Single-Actions For Home Defense

by
posted on June 22, 2024
Standard Manufacturing Single Action revolver shown on bedstand with lamp base bullets ammo money
The solidly built Standard Manufacturing Single Action, with 4¾” barrel and chambered in .45 Colt, is another possible home-defense single-action. Inasmuch as this gun is kept in a nightstand drawer, the author enhanced it with extra-cost engraving and carved grips. Although the basic cost of the blued and casehardened gun has recently increased to $2,199, NRA readers of this article can still obtain it for the introductory price of $1,895, putting it on a par with the Colt SAA.
Photos courtesy of author.

Back in the 1980s, when Cowboy Action Shooting was just getting started, I attended one of the first matches held at Norco, Calif., in a dual role of gunwriter and competitor; when I wasn’t shooting with a pair of Single Action Armys, I was shooting with a Canon camera. During the competition, one of the shooter’s wives—seeing a double buscadero rig around my waist and a long lens camera around my neck and obviously under the mistaken impression that I must know something—approached me with a question.

“My husband,” she said, pointing to one of the shootists blazing away with a brace of Ruger Vaqueros, “has spent a fortune on his competition guns, but we don’t have a pistol for our home defense. What would you recommend we should get?”

“He’s using them right now,” I replied, referencing the two Vaqueros.

It took a moment for my comment to register, but then she got it. “Oh,” she said, matter-of-factly.

Short-barreled single-actions, such as this Uberti 3½” barreled Short Stroke CMS Pro ($845), are more than up to the task of providing close-range defense.Short-barreled single-actions, such as this Uberti 3½” barreled Short Stroke CMS Pro ($845), are more than up to the task of providing close-range defense.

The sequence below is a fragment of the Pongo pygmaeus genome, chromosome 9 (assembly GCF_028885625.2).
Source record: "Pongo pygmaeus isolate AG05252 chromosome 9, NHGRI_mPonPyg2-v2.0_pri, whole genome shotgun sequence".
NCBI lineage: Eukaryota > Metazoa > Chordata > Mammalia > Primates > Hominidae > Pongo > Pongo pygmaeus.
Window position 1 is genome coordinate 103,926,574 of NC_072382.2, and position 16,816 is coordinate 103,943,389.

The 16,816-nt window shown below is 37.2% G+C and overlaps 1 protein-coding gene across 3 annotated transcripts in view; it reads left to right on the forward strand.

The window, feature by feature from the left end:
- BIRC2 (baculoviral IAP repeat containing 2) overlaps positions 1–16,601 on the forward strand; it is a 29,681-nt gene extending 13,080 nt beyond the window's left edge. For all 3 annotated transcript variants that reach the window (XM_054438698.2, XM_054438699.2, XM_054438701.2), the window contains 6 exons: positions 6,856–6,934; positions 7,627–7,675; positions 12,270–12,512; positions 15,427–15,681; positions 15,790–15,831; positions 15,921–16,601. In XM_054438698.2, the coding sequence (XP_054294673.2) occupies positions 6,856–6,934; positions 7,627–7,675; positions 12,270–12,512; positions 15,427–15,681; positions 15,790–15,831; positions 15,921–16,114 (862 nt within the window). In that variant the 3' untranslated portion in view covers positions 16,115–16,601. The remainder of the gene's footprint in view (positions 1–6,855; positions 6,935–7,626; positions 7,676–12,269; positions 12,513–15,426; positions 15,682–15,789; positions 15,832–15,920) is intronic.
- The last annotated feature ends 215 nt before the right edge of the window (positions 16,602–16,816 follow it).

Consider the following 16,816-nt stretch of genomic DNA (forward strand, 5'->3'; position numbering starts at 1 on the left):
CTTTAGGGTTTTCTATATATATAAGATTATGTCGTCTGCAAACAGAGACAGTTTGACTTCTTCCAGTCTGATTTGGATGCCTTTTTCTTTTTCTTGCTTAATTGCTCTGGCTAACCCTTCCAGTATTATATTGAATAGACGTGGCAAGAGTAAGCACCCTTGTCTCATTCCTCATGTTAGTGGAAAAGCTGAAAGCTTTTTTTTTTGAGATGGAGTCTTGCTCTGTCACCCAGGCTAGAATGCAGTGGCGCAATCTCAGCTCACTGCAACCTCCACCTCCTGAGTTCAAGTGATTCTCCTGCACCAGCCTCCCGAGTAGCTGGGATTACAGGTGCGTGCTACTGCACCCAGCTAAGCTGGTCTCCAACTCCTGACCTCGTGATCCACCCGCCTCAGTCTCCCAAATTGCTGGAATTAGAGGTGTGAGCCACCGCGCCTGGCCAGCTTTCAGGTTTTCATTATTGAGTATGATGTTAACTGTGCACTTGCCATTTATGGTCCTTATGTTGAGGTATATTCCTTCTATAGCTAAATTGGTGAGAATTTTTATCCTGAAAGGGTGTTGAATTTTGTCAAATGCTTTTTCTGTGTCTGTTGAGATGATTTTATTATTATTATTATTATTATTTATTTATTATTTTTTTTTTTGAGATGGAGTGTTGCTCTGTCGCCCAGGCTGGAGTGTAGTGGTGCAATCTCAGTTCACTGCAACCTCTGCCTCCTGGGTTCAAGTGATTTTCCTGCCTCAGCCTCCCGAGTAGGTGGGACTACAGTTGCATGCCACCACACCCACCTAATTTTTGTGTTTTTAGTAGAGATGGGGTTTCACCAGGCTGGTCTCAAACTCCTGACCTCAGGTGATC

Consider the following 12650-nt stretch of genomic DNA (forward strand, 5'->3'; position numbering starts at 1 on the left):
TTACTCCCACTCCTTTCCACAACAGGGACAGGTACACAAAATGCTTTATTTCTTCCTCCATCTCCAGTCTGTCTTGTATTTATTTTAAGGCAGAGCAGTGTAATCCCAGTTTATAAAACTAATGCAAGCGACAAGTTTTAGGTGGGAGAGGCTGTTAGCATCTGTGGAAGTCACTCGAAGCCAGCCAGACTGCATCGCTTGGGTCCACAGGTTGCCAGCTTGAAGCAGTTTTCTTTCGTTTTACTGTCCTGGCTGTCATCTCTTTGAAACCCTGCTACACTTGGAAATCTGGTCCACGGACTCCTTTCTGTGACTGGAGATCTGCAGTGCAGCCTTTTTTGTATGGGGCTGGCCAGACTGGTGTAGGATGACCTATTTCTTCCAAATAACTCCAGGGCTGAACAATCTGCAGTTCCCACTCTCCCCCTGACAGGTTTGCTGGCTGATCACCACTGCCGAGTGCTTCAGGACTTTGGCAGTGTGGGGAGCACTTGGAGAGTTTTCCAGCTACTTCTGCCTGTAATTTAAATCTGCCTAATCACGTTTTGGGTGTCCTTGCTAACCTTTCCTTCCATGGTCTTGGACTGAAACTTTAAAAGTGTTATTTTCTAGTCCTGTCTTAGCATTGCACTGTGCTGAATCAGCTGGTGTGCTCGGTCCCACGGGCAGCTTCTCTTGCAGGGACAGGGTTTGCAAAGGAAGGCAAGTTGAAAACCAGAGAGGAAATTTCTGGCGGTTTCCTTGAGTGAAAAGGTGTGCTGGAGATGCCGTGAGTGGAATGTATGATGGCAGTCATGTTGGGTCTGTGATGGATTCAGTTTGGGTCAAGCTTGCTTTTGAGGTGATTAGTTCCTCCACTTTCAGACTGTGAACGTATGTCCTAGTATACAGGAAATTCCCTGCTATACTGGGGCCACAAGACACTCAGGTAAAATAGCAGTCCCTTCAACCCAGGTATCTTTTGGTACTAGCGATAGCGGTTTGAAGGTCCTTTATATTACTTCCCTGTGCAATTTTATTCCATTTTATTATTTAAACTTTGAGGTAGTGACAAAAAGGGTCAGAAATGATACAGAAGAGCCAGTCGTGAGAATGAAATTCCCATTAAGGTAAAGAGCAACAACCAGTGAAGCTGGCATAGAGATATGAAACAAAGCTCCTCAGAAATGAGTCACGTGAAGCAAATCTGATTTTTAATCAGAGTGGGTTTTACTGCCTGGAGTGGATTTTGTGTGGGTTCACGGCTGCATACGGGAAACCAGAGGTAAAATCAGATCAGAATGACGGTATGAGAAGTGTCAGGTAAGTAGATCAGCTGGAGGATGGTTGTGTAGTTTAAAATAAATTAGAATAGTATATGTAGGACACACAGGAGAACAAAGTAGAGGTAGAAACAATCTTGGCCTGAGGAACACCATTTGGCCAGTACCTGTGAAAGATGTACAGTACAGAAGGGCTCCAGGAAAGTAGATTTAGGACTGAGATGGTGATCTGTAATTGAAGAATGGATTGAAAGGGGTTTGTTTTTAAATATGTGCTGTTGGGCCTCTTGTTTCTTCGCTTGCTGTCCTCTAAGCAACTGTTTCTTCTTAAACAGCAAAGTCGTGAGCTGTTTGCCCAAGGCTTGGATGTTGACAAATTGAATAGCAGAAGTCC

Many of today’s otherwise-experienced shooters and their families do not take the single-action revolver seriously as a home-defense gun, even those who use them regularly for plinking or competition. Yet for more than 100 years—until the early 20th century, when double actions and semi-automatics began making inroads as sidearm considerations—the single-action revolver was the obvious choice for a multiple-shot, close-range, home-defense arm. Shotguns and rifles often penetrated more than their intended targets, traveling through walls, neighboring dwellings and other objects that weren’t meant to be hit.

You can be sure that when those legendary lawmen of yesteryear, such as Wyatt Earp, Pat Garrett and Bill Tilghman, weren’t wearing their sixguns in pursuit of—or defense from—outlaws, they may have unbuckled their gunbelts at home, but still kept their single-actions close at hand, on tabletops, in desk drawers or by their bedstands at night. That habit served them well, as Earp and Bat Masterson, for example, died of natural causes, as did “Texas” John Slaughter and other frontier gunmen who made the single-action revolver a welcomed houseguest.

3”-barreled Colt SAA Sheriff’s Model (top) and a 4”-barreled Colt SAA Storekeeper’s Model (bottom) shown with gunleather and badge on wood fence wallFor many years, the author used his 3”-barreled Colt SAA Sheriff’s Model (top) and later, a 4”-barreled Colt SAA Storekeeper’s Model (bottom) for his home-defense guns, but has since retired them in favor of the newer Standard Manufacturing Single Action.

That same mindset is just as viable today, even with the proliferation of semi-automatics and double-action revolvers geared for EDC and home defense. Why shouldn’t the single-action also be a feasible consideration? In some ways, it could even be better choice. If a person is comfortable, competent and skilled in using a single-action, that makes it an obvious option. For another thing, the single-action revolver is among the safest of all handgun platforms: unless someone manually cocks the hammer and pulls it all the way back to full cock (assuming it is resting over an empty chamber if it doesn’t have a transfer bar system) and then physically pulls the trigger, there is absolutely no way the gun can fire. With the hammer down, it is simply an inert piece of steel.